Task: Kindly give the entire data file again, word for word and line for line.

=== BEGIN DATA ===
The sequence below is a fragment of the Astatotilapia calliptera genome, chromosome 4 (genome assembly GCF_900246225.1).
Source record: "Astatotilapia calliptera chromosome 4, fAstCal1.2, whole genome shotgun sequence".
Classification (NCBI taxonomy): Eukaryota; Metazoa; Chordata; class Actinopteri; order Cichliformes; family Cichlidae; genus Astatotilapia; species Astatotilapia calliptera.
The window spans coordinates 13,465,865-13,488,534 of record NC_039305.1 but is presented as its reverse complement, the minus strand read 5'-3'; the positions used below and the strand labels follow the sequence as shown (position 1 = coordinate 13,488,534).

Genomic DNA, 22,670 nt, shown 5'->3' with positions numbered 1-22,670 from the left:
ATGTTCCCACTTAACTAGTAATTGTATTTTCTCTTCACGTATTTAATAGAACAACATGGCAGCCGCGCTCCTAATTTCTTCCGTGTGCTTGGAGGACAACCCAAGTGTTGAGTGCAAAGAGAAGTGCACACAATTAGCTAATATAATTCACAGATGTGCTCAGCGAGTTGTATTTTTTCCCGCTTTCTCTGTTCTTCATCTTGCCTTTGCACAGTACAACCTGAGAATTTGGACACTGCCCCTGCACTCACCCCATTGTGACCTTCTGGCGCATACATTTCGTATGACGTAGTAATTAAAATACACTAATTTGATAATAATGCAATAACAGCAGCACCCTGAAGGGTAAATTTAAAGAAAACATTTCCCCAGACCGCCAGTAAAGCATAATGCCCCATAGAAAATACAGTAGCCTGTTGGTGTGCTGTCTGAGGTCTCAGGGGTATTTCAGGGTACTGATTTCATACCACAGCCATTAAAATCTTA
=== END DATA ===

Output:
The sequence below is a fragment of the Astatotilapia calliptera genome, chromosome 4 (genome assembly GCF_900246225.1).
Source record: "Astatotilapia calliptera chromosome 4, fAstCal1.2, whole genome shotgun sequence".
Classification (NCBI taxonomy): Eukaryota; Metazoa; Chordata; class Actinopteri; order Cichliformes; family Cichlidae; genus Astatotilapia; species Astatotilapia calliptera.
The window spans coordinates 13,465,865-13,488,534 of record NC_039305.1 but is presented as its reverse complement, the minus strand read 5'-3'; the positions used below and the strand labels follow the sequence as shown (position 1 = coordinate 13,488,534).

Genomic DNA, 22,670 nt, shown 5'->3' with positions numbered 1-22,670 from the left:
ATGTTCCCACTTAACTAGTAATTGTATTTTCTCTTCACGTATTTAATAGAACAACATGGCAGCCGCGCTCCTAATTTCTTCCGTGTGCTTGGAGGACAACCCAAGTGTTGAGTGCAAAGAGAAGTGCACACAATTAGCTAATATAATTCACAGATGTGCTCAGCGAGTTGTATTTTTTCCCGCTTTCTCTGTTCTTCATCTTGCCTTTGCACAGTACAACCTGAGAATTTGGACACTGCCCCTGCACTCACCCCATTGTGACCTTCTGGCGCATACATTTCGTATGACGTAGTAATTAAAATACACTAATTTGATAATAATGCAATAACAGCAGCACCCTGAAGGGTAAATTTAAAGAAAACATTTCCCCAGACCGCCAGTAAAGCATAATGCCCCATAGAAAATACAGTAGCCTGTTGGTGTGCTGTCTGAGGTCTCAGGGGTATTTCAGGGTACTGATTTCATACCACAGCCATTAAAATCTTA